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There is an undeniable sense of morbidity that pervades Czech artist Monika Horčicová’s meticulous replicas of skeletal parts, but to call them simply morbid is to take away from their staggering beauty. Fused together and crafted through cutting edge 3D-printing technology and polyester resin casts, Horčicová merges bones into everything from running wheel-like statues to kaleidoscopic patchworks, each piece rooted in a mesmerizingly acute understanding of our complex skeletal system. Originally from Prague, Horčicová now lives in Brno where she attends the Faculty of Fine Arts at Brno University of Technology. The mathematical arrangements in Horčicová’s pieces, where hip bones can merge perfectly into an open fan of legs and ribcages fit snugly within one another, serve as surreal reminders of the deeply complicated framework that makes up each of our bodies.

Some of Horčicová’s pieces also stand as signifiers of mortality, such as Relikviář, in which 3D-printed pelvises, skulls and more are packed into neat boxes within a black metal display case. Here, they assume a more medical, typified presence, as most bones do when under examination and study, as Horčicová makes clear in her exquisite reproduction. The mutated forms Horčicová’s skeletal constructions take on are mesmerizing and vivid reminders of our own mortality, presented brilliantly within a cycle of infinite possibility.

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Someone Made A Living Replica Of Vincent Van Gogh’s Severed Ear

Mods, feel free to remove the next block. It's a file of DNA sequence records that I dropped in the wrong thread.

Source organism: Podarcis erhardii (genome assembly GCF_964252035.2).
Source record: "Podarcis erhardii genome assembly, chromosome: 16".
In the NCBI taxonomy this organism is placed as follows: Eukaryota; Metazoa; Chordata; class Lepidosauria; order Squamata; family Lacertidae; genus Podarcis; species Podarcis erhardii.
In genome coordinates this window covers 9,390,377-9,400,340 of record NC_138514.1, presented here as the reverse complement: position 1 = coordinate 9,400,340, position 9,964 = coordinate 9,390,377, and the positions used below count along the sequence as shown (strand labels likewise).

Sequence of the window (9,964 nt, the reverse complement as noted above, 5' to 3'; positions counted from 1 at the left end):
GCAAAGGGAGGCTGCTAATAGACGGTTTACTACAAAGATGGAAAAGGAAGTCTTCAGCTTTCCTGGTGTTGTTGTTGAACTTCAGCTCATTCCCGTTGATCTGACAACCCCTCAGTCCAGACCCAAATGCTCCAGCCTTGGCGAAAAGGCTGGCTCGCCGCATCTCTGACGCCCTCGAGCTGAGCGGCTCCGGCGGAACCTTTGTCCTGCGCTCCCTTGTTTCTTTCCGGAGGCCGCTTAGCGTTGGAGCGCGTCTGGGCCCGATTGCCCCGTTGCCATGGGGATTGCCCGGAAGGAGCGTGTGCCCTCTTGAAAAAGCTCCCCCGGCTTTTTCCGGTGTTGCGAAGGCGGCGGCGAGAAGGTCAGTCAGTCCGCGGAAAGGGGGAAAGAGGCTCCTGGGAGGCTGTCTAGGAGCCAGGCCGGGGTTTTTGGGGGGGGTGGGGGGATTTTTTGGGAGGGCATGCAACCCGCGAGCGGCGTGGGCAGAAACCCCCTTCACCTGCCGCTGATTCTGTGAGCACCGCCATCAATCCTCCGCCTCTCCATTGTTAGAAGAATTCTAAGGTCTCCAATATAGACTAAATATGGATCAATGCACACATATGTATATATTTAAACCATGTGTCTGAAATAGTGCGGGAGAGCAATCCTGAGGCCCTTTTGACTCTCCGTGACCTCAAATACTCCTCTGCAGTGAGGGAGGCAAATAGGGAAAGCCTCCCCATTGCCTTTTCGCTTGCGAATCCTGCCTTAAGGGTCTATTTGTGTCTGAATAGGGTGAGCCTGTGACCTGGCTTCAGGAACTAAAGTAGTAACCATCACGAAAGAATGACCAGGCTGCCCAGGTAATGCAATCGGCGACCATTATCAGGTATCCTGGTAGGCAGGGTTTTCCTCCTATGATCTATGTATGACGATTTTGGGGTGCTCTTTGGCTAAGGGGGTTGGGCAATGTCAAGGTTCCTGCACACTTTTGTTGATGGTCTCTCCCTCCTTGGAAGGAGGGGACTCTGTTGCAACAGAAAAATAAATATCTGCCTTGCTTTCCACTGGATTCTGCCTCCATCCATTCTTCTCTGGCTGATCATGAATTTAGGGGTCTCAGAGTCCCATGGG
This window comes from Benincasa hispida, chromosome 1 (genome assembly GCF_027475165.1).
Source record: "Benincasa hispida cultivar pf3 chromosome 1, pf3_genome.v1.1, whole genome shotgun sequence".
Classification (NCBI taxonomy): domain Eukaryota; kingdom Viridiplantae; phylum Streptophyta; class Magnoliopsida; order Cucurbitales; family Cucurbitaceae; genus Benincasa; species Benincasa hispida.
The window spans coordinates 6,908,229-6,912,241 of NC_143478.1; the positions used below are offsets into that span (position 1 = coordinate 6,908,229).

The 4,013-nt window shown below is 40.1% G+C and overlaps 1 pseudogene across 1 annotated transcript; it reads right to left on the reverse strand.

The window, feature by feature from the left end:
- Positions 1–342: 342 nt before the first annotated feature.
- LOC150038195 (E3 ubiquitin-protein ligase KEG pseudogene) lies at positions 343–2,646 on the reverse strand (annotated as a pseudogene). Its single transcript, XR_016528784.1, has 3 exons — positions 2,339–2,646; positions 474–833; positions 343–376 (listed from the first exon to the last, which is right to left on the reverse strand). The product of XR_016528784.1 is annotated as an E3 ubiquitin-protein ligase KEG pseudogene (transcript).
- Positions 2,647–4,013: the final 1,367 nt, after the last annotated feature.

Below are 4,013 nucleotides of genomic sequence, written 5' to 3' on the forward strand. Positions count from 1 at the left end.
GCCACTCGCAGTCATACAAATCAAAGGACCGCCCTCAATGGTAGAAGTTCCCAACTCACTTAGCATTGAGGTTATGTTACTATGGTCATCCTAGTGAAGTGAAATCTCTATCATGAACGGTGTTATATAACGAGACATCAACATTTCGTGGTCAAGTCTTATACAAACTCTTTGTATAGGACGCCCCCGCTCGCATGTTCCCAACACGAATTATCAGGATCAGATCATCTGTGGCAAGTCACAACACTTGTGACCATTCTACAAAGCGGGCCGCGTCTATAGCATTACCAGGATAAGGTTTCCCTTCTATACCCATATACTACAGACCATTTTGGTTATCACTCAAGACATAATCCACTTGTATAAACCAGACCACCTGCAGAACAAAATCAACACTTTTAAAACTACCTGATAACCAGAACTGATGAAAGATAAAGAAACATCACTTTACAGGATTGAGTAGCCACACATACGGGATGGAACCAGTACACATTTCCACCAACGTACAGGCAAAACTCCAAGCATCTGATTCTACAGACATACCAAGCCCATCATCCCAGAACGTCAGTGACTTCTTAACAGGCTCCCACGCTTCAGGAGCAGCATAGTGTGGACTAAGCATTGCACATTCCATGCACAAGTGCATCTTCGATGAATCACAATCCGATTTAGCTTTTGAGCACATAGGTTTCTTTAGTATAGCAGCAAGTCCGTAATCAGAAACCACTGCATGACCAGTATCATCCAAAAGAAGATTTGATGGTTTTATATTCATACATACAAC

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We all know the story of Vincent van Gogh’s ear, an organ that the artist is rumored to have severed from his own head in a fit of lovesick madness. For her project Sugababe, the artist Diemut Strebe has recreated the living ear of the legendary Post-Impressionist. Teaming up with scientists and using an advanced 3D printing technique, Strebe constructed the true-to-life organ from a sample of the late artist’s DNA found in an envelope that he had licked in 1883 and live cartilage from the ear of Lieuwe van Gogh, a grandson of the painter’s brother. The replicated ear, now on view at The Center for Art and Media in Karlshruhe in Germany, is kept alive by being suspended in a solution laced with nutrients.

Strebe’s installation includes a microphone into which viewers can speak. The sound is then carried to the ear, which hears speech as a crackling noise that is projected through speakers for all to listen. For the artist, Sugababe is a physical manifestation of Theseus’ paradox, wherein the ancient Greek hero was asked if a ship would remain the same if all its individual parts were replaced with new ones. Here, Strebe asks if this clone of an ear might in fact be considered the same ear worn by van Gogh. Tragically unable to respond the viewers who speak to it, the organ seems startlingly alien. Though it is composed of the same elements as the original ear, it lacks the humanity and the romance we ascribe the artist whose molecular biology it shares.